Studies on the positive effects of AVIs are sparse [4], and are limited to very few species, such as lemurs [51,52], giant tortoises [35,53], and leopard tortoises [36]; and possible positive effects of visitors for orangutans [54,55] and meerkats [49]. Despite the dearth of research on positive AVIs, it is suggested here that, as research increases, more positive effects for some individual animals within captive groups (and possibly in some whole groups or populations) will be uncovered. This may further increase as AVIs are undertaken in a more controlled, ethical, and evidence-based manner, prioritising consideration of what the animal wants from the interaction, rather than the human [56]. When considering individual animal welfare as the ultimate priority for modern, ethical zoos [1,12] (especially those zoos adhering to Compassionate Conservation, Conservation Welfare and/or Duty of Care ethical frameworks), fostering positive AVIs (and positive HAIs in general) is of the utmost importance. There are countless anecdotal stories, passed between zookeeping and animal care staff, that exemplify positive human–animal interactions with animals under their charge. Properly recording and quantifying these relationships, to provide empirical evidence that these relationships are beneficial (or that they are not, in some circumstances) is suggested to be a next step in better understanding captive animals’ wants for, or against, these interactions.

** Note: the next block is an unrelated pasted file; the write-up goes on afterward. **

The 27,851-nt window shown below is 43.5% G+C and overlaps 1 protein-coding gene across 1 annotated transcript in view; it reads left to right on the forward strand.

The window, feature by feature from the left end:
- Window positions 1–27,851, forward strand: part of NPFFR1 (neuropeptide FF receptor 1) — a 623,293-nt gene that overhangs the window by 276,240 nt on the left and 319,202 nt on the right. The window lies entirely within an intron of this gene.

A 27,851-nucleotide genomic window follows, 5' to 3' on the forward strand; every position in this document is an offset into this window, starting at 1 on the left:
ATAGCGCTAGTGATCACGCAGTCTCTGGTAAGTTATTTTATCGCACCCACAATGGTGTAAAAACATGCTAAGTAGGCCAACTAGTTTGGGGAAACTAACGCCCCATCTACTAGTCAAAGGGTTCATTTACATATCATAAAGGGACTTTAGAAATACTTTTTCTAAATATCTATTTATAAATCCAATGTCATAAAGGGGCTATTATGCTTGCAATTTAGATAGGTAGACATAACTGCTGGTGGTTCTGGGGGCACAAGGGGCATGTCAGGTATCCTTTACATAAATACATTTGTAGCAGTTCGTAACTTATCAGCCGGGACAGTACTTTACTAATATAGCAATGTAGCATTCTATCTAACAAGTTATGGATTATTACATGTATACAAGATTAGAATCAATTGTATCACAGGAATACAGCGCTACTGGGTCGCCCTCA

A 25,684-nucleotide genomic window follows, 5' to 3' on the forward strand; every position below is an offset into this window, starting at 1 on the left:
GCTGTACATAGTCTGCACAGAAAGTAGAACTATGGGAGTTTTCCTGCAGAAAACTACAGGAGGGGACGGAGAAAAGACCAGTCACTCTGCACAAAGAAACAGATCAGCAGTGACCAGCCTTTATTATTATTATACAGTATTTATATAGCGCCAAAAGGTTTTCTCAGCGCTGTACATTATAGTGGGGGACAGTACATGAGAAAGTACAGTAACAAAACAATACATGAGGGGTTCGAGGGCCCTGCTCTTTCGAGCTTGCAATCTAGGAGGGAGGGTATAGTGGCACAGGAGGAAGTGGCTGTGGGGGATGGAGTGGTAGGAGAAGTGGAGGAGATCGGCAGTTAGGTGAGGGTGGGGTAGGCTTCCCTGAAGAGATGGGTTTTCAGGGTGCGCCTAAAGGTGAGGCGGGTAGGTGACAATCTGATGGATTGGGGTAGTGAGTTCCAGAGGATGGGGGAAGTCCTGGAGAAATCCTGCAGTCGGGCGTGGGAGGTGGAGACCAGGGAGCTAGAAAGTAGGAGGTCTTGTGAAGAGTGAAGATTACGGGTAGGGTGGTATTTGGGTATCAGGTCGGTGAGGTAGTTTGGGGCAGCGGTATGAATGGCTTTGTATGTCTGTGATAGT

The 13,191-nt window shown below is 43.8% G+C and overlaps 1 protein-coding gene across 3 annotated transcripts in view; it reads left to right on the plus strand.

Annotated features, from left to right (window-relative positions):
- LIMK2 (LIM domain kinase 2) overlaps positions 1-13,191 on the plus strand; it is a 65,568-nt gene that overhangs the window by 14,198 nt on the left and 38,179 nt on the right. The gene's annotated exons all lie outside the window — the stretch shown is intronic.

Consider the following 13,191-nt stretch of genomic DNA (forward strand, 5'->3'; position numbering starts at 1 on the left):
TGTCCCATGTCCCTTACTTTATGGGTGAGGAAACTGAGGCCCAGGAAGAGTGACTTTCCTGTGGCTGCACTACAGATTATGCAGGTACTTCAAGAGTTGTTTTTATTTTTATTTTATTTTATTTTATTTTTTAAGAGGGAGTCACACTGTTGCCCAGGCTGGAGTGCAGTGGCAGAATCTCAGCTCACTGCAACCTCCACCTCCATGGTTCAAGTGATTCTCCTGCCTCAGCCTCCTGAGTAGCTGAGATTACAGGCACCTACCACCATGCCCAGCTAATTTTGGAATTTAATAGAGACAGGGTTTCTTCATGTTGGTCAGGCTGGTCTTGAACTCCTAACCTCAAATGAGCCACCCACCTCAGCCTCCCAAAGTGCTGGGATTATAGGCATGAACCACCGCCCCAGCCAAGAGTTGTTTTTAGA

4. Ethical Frameworks

4.1. Compassionate Conservation

Compassionate Conservation is an ethical framework that has flourished in the last decade, originally conceived to deal with many “wicked problems” [1] for individual animal welfare in wildlife management, that traditional Environmental and Conservation ethics could not effectively grapple with [16,57]. This framework has become an explicit ethical alignment within the code of ethics of some zoos, such as Zoos Victoria [1,58], although the framework as used in a pro-zoo manner [1] differs from the original Compassionate Conservation approach [57], which was largely concerned with wildlife management, and was generally aligned to anti-captivity principles. While its beginnings were of an in situ wildlife conservation focus, the principles of Compassionate Conservation as applied to ex situ conservation efforts within a captive zoo environment are largely the same [1]. Compassionate Conservation, in its different iterations, has been described by various proponents as ascribing mostly to a virtue ethic (the virtue of Compassion), a deontological ethic (Animal Rights theories), or to consequentialist ethics (the greatest good for the most number of animals) [59]. It is obviously a pluralistic approach, focused on the wellbeing of individual wild animals as well as larger populations and ecosystems. The main four tenets of Compassionate Conservation are: 1. First do no harm; 2. Individuals matter; 3. Inclusivity; and 4. Peaceful co-existence (an explanation of these principles is available in [59]). However, these tenets have also been criticised for a lack of clarity on how the specifics of this ethical framework can be applied to novel or complex dilemmas, such as individual suffering for the benefit of populations or ecosystems [59].